Trivallis has won various awards in the past, is this part of what attracted you to the role?

I wasn’t actively looking to change the job but, I was aware of Trivallis. I was interested in what the organisation does and my wife told me to apply for the job as I have the same characteristics as those who represent the company. 

The job application was jargon free, which I welcomed after coming across a lot of corporate speak over the past 28 years. I was fully committed towards the application and turned down other offers during the process. If I was going to work in housing, this was going to be the only role for me. 

What do you see in the future of Pontypridd town?

First off, it has best rugby team in the world.

There’s a lot of regeneration in the town, especially with the old precinct site. There’s a lot that businesses can do for the town, I spent a lot of time in Pontypridd as a youngster, visiting Rainbow Records in the Old Precinct.

The town needs alternative thinking, it was traditionally a market town and while there are aspects of the past that can be revived, the focus needs to be on the future. It’s important to look at other regeneration projects that are being done. It would be interesting to see more people actually living in the town centre, as this would make Pontypridd more vibrant.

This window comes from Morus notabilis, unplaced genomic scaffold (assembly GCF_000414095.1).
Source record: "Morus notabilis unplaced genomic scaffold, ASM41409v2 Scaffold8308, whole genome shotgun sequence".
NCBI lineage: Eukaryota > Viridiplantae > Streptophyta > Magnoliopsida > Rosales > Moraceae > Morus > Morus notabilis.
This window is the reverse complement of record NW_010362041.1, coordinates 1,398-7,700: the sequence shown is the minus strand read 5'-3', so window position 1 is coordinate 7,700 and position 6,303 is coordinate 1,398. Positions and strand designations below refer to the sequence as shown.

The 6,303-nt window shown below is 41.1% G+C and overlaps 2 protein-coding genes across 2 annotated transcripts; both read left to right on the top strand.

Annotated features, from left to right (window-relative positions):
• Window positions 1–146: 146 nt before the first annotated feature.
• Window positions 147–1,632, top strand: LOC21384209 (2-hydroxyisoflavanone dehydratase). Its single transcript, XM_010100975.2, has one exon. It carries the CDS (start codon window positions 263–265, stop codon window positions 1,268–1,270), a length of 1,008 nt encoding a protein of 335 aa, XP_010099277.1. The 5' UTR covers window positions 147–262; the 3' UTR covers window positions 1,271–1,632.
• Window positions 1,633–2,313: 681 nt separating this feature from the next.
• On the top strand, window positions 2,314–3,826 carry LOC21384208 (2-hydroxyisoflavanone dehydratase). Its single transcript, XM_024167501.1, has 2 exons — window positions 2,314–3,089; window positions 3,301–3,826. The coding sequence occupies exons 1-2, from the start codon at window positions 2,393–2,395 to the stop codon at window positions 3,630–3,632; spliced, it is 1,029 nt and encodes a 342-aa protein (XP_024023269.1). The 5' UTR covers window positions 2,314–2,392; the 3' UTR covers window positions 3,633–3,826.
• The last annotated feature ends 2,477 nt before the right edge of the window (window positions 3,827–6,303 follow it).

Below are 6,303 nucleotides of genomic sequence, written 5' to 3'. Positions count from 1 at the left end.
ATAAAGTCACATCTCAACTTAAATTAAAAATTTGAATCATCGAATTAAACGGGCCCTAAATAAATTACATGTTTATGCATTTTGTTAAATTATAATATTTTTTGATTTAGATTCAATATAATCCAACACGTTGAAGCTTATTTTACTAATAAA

Diversification of businesses is important. Work needs to be done with social enterprises, the planning needs to be right – a lot has been taken out of city and town centres – take FforestFach in Swansea for example, the focus should be on bringing back the attraction to the town centre.

What’s the priorities for the next 12 months at Trivallis?

Stabilising the ship, Interim Chief Exec Adrian Barber has done a great job, and has put us on the right path; I’m indebted to him for that. Governance is something I feel very strongly about that; it’s a challenge that doesn’t frighten me.

Other priorities should be maintaining our links with the Welsh Government and ensuring they are the right links. Consolidate where we need to consolidate – bringing it back home to the community – serving the people, reviewing our current portfolio and obviously getting to know the teams here, it’s a very professional organisation.